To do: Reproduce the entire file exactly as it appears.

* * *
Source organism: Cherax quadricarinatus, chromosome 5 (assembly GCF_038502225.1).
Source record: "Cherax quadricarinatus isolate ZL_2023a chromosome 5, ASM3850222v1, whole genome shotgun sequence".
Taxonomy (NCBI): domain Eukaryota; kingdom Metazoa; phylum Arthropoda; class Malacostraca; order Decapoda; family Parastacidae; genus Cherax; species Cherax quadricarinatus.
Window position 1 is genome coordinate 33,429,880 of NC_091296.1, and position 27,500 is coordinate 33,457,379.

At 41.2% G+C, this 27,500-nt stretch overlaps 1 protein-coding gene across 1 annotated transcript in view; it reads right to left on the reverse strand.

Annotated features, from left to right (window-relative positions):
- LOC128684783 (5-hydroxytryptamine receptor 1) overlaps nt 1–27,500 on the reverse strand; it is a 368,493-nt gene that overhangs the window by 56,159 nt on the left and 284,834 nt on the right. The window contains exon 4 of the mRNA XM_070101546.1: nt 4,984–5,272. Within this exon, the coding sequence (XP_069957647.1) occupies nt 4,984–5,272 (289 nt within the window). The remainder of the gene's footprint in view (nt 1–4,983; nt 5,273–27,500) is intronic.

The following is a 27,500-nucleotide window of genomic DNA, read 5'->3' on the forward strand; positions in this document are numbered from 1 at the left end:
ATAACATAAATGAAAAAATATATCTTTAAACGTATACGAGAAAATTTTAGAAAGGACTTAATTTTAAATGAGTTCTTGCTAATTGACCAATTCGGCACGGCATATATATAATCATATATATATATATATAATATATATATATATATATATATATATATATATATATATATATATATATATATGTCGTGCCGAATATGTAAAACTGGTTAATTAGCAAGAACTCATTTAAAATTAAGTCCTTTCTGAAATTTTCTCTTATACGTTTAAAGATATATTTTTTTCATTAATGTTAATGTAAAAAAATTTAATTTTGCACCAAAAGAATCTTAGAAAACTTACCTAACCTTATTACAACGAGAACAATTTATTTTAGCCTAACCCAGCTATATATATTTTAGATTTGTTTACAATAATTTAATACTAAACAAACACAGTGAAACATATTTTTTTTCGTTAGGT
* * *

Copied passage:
Source organism: Cherax quadricarinatus, chromosome 5 (assembly GCF_038502225.1).
Source record: "Cherax quadricarinatus isolate ZL_2023a chromosome 5, ASM3850222v1, whole genome shotgun sequence".
Taxonomy (NCBI): domain Eukaryota; kingdom Metazoa; phylum Arthropoda; class Malacostraca; order Decapoda; family Parastacidae; genus Cherax; species Cherax quadricarinatus.
Window position 1 is genome coordinate 33,429,880 of NC_091296.1, and position 27,500 is coordinate 33,457,379.

At 41.2% G+C, this 27,500-nt stretch overlaps 1 protein-coding gene across 1 annotated transcript in view; it reads right to left on the reverse strand.

Annotated features, from left to right (window-relative positions):
- LOC128684783 (5-hydroxytryptamine receptor 1) overlaps nt 1–27,500 on the reverse strand; it is a 368,493-nt gene that overhangs the window by 56,159 nt on the left and 284,834 nt on the right. The window contains exon 4 of the mRNA XM_070101546.1: nt 4,984–5,272. Within this exon, the coding sequence (XP_069957647.1) occupies nt 4,984–5,272 (289 nt within the window). The remainder of the gene's footprint in view (nt 1–4,983; nt 5,273–27,500) is intronic.

The following is a 27,500-nucleotide window of genomic DNA, read 5'->3' on the forward strand; positions in this document are numbered from 1 at the left end:
ATAACATAAATGAAAAAATATATCTTTAAACGTATACGAGAAAATTTTAGAAAGGACTTAATTTTAAATGAGTTCTTGCTAATTGACCAATTCGGCACGGCATATATATAATCATATATATATATATATAATATATATATATATATATATATATATATATATATATATATATATATATATATGTCGTGCCGAATATGTAAAACTGGTTAATTAGCAAGAACTCATTTAAAATTAAGTCCTTTCTGAAATTTTCTCTTATACGTTTAAAGATATATTTTTTTCATTAATGTTAATGTAAAAAAATTTAATTTTGCACCAAAAGAATCTTAGAAAACTTACCTAACCTTATTACAACGAGAACAATTTATTTTAGCCTAACCCAGCTATATATATTTTAGATTTGTTTACAATAATTTAATACTAAACAAACACAGTGAAACATATTTTTTTTCGTTAGGT